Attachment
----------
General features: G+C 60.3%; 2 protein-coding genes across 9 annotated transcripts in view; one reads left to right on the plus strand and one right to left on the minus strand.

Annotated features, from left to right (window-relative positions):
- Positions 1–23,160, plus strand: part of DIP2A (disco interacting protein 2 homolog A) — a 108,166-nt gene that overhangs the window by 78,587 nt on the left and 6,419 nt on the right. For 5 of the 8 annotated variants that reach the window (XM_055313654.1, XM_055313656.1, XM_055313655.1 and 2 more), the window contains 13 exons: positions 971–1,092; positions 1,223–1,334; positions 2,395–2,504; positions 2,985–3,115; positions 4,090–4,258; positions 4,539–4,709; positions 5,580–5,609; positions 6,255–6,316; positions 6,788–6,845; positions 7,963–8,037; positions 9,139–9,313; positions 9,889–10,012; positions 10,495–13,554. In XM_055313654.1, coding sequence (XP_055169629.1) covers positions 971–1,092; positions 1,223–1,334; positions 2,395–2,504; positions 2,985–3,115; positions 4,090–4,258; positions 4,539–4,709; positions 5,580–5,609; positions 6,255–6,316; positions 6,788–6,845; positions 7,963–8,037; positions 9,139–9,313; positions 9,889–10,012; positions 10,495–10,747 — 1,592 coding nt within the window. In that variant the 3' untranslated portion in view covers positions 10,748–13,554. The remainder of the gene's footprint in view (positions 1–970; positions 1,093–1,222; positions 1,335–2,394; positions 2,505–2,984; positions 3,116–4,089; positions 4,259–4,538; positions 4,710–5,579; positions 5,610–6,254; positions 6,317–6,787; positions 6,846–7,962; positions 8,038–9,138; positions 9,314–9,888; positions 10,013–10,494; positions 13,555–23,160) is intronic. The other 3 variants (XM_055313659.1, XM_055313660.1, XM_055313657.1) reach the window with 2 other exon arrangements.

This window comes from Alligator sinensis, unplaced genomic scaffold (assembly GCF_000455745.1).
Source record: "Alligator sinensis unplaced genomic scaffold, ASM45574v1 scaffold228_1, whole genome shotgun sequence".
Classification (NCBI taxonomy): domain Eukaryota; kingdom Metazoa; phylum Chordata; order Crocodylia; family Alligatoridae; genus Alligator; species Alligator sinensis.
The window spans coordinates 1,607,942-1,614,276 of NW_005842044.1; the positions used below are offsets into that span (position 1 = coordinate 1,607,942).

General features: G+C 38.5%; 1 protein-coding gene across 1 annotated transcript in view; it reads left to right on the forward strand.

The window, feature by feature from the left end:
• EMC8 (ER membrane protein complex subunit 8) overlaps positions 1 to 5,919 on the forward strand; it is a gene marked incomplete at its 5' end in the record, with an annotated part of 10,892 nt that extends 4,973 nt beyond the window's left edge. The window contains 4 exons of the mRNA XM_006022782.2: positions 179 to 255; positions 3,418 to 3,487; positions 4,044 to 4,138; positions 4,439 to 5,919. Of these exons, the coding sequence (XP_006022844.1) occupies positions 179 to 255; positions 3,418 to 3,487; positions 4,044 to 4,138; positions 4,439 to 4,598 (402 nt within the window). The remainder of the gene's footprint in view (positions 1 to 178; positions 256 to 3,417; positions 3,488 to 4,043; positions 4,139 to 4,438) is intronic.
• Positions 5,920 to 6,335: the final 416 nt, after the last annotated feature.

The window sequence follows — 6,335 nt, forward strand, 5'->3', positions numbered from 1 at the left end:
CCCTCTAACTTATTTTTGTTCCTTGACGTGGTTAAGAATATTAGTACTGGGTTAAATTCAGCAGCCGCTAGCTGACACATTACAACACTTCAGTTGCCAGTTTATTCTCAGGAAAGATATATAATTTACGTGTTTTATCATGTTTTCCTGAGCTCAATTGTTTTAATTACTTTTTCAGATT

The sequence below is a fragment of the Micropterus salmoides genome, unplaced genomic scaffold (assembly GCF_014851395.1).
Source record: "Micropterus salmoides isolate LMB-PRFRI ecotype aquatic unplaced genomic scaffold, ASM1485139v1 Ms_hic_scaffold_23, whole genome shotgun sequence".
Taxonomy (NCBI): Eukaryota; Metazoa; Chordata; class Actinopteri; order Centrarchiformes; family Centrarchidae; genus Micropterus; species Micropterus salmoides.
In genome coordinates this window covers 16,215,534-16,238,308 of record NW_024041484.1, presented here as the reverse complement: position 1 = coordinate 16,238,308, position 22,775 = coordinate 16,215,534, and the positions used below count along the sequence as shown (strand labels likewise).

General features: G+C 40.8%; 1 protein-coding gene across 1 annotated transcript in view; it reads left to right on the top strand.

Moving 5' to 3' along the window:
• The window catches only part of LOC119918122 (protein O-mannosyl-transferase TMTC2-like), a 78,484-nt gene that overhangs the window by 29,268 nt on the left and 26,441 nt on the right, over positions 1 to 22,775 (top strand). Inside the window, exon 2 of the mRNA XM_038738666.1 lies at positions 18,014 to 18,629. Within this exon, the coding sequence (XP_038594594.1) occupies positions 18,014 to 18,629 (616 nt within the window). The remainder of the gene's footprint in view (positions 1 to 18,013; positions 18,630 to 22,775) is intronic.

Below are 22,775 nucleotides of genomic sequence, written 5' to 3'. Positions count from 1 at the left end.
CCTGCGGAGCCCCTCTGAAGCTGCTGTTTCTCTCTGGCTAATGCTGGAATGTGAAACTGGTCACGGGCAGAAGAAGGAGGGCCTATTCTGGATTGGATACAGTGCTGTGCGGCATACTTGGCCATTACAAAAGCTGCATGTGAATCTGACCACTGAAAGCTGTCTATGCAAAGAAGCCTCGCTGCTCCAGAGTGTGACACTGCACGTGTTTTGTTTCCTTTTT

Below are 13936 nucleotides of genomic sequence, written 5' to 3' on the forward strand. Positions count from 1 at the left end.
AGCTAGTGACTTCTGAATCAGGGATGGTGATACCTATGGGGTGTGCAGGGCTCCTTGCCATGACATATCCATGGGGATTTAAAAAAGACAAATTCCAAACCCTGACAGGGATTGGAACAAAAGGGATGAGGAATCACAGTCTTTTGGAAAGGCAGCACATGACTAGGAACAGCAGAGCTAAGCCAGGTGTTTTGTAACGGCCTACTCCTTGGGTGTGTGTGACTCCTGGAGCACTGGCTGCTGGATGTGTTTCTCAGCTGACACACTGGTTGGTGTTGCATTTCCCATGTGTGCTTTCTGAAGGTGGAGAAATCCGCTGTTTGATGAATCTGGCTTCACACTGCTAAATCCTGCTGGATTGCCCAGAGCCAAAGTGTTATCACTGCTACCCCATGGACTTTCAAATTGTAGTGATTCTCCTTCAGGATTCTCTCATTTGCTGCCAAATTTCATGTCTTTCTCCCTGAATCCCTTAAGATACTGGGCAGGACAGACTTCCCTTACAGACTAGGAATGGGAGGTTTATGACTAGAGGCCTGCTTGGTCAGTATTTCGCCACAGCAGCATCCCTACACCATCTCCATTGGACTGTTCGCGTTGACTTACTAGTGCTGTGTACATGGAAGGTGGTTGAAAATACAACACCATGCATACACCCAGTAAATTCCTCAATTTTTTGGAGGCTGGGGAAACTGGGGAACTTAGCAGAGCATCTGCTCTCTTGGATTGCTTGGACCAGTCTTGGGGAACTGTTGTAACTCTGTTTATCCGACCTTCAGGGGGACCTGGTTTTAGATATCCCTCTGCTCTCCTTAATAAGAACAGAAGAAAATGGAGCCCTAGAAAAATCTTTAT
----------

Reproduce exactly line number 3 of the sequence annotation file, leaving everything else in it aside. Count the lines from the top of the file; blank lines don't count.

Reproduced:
- Positions 1–23,160, plus strand: part of DIP2A (disco interacting protein 2 homolog A) — a 108,166-nt gene that overhangs the window by 78,587 nt on the left and 6,419 nt on the right. For 5 of the 8 annotated variants that reach the window (XM_055313654.1, XM_055313656.1, XM_055313655.1 and 2 more), the window contains 13 exons: positions 971–1,092; positions 1,223–1,334; positions 2,395–2,504; positions 2,985–3,115; positions 4,090–4,258; positions 4,539–4,709; positions 5,580–5,609; positions 6,255–6,316; positions 6,788–6,845; positions 7,963–8,037; positions 9,139–9,313; positions 9,889–10,012; positions 10,495–13,554. In XM_055313654.1, coding sequence (XP_055169629.1) covers positions 971–1,092; positions 1,223–1,334; positions 2,395–2,504; positions 2,985–3,115; positions 4,090–4,258; positions 4,539–4,709; positions 5,580–5,609; positions 6,255–6,316; positions 6,788–6,845; positions 7,963–8,037; positions 9,139–9,313; positions 9,889–10,012; positions 10,495–10,747 — 1,592 coding nt within the window. In that variant the 3' untranslated portion in view covers positions 10,748–13,554. The remainder of the gene's footprint in view (positions 1–970; positions 1,093–1,222; positions 1,335–2,394; positions 2,505–2,984; positions 3,116–4,089; positions 4,259–4,538; positions 4,710–5,579; positions 5,610–6,254; positions 6,317–6,787; positions 6,846–7,962; positions 8,038–9,138; positions 9,314–9,888; positions 10,013–10,494; positions 13,555–23,160) is intronic. The other 3 variants (XM_055313659.1, XM_055313660.1, XM_055313657.1) reach the window with 2 other exon arrangements.